Millions of people were hunkered down and staying on high alert Sunday amid a deadly winter storm that has killed at least 46 people, caused travel chaos across the U.S. and created a “potentially life-threatening hazard” for people on the move on Christmas Day.
“The life-threatening cold temperatures and in combination with dangerous wind chills will create a potentially life-threatening hazard for travelers that become stranded, individuals that work outside, livestock and domestic pets,” the National Weather Service said in a bulletin.
The service said that anyone who needs to be outside should dress in layers, cover as much of their skin as possible and pack winter safety kits in their vehicles.
“In some areas, being outdoors could lead to frostbite in minutes,” the service added.
The storm was vast in scale, stretching from the Great Lakes near Canada to the Rio Grande along the Mexican border.
At least 46 people had died as of Sunday evening, according to an NBC News tally. The deaths were recorded in 12 states: Colorado, Illinois, Kansas, Kentucky, Michigan, Missouri, Nebraska, New York, Ohio, Oklahoma, Tennessee and Wisconsin.
More than 3,300 domestic and international flights had been canceled as of Sunday afternoon, with more than 11,000 flights delayed, according to the tracking website FlightAward.
The storm was particularly devastating in the Buffalo, New York, area, where 16 people died after the area was slammed with a freezing blizzard.
“This will go down in history as the most devastating storm in Buffalo’s long, storied history of having battled many battles, many major storms,” New York Gov. Kathy Hochul said Sunday.
Blinding blizzards, freezing rain and frigid cold also knocked out power in places from Maine to Seattle, leaving hundreds of thousands of homes and businesses without power and millions of people on edge about the possibility of blackouts.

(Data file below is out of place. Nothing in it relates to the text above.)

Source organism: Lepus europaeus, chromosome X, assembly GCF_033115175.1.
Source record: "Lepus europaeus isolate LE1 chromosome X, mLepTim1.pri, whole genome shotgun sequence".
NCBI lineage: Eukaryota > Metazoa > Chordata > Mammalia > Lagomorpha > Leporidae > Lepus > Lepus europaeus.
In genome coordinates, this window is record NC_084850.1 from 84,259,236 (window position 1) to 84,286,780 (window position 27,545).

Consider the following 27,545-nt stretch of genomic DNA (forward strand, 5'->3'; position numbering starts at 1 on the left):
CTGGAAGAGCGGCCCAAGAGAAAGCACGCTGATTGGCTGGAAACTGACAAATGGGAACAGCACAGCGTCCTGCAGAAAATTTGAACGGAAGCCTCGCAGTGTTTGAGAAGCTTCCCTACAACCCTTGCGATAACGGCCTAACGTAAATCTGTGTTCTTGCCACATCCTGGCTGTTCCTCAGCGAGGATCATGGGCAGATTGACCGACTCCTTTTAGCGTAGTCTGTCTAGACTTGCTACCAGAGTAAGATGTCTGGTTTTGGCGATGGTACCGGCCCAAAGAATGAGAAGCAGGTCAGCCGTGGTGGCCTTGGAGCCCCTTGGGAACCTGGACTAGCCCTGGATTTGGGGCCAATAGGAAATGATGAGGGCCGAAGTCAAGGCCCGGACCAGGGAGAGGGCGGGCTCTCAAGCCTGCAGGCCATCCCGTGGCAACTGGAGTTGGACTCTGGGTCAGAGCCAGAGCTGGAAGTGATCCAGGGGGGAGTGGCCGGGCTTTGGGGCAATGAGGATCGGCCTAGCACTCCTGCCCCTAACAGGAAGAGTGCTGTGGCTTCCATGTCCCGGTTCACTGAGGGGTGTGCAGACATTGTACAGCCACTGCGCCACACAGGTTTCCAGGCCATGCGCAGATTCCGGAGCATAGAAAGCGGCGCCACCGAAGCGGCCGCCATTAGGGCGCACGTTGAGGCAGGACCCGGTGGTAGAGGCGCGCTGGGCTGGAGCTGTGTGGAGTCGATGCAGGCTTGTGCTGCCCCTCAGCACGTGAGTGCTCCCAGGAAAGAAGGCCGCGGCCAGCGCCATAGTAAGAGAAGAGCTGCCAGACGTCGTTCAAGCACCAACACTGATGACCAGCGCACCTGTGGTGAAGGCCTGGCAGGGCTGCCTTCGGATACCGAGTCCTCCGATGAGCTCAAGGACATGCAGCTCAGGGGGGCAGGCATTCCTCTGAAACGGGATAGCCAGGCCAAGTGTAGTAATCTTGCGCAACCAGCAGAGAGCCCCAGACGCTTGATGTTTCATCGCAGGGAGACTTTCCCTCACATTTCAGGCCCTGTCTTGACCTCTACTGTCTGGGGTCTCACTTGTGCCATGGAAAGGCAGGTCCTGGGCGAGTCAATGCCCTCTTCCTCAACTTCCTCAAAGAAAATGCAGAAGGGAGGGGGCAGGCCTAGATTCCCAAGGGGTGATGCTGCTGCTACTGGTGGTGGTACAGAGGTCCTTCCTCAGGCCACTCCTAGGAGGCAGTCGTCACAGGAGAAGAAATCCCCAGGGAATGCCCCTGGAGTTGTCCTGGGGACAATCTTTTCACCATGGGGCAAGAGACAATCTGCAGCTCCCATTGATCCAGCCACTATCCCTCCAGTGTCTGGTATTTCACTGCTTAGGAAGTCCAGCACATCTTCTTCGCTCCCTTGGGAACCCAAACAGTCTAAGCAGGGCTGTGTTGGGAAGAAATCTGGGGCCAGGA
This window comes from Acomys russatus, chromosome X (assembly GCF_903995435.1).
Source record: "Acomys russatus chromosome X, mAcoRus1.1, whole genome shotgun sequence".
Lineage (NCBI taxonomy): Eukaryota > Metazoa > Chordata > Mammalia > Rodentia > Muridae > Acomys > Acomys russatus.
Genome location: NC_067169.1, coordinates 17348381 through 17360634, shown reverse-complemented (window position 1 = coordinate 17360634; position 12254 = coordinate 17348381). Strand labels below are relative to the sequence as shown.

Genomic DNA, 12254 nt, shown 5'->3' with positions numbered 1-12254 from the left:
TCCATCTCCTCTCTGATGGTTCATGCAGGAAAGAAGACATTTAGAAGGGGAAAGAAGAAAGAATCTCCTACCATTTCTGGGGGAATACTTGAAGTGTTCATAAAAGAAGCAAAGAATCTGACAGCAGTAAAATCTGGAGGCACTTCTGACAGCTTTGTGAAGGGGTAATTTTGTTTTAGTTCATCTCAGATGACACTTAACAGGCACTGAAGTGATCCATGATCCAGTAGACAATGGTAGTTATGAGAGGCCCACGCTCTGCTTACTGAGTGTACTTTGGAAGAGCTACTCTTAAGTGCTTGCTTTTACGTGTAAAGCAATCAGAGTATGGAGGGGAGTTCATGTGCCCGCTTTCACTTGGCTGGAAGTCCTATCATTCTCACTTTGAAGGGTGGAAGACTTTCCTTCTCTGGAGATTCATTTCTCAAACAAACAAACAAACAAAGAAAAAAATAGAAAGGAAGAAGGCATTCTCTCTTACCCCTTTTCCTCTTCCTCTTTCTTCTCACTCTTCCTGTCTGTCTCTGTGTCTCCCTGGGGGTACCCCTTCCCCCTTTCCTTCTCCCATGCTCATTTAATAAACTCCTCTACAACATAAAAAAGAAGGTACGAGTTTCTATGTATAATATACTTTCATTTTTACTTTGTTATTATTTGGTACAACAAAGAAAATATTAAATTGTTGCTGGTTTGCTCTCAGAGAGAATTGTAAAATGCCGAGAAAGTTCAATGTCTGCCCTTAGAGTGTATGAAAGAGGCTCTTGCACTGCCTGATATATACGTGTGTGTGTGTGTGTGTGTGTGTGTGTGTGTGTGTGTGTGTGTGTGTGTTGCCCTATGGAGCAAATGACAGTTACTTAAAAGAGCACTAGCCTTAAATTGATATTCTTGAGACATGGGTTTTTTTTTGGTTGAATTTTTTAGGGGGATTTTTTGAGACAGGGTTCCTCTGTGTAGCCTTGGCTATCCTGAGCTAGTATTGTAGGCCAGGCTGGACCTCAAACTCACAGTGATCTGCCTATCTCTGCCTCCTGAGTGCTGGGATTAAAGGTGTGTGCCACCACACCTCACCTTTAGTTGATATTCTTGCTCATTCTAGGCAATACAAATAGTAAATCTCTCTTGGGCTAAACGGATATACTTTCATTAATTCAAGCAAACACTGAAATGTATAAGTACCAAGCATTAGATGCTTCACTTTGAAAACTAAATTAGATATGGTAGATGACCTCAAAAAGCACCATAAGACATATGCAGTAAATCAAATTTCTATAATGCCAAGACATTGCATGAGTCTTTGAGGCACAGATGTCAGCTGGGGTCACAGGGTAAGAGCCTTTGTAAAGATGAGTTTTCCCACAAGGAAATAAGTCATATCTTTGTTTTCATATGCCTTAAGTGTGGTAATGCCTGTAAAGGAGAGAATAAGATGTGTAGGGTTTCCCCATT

The start of the NFL’s Tennessee Titans’ game in Nashville was delayed an hour by a planned power outage.
Power was being restored nationwide — but by Sunday afternoon, more than 60,000 customers across the country remained without electricity, including nearly 34,000 customers in Maine, according to the Poweroutage.us website.
National Grid, which services customers in New York and Massachusetts, asked its customers on Saturday in Brooklyn, Queens, Staten Island and Long Island to reduce natural gas usage until Sunday afternoon.
Thousands of flights were also canceled as people tried to make their way home for Christmas. On Sunday, at least 1,200 flights were canceled across the country, stranding last-minute holiday travelers.
Increasing snowfall can be attributed in part to climate change, according to the Environmental Defense Fund, an environmental advocacy group, as “a warmer planet is evaporating more water into the atmosphere.”
“That added moisture means more precipitation in the form of heavy snowfall or downpours,” it said on its website.
“During warmer months, this can cause record-breaking floods. But during the winter — when our part of the world is tipped away from the sun — temperatures drop, and instead of downpours we can get massive winter storms,” it said.
Meanwhile, the National Weather Service said the conditions were “expected to slowly improve as the system weakens.” But for Sunday it said blustery winds would “continue to filter in cold Canadian air to the eastern two-thirds of the nation.”
It said that “heavy lake effect snow, strong winds, and reduced visibilities” would continue downwind of the Great Lakes and “bitter conditions” would remain across much of the country.
“Lake-effect snows with local blizzard conditions may linger into Christmas Day,” it said.
The Associated Press, Ava Kelley, Brittany Kubicko, Alex Lo, Elizabeth Maline, Joe Studley and Dennis Romero contributed.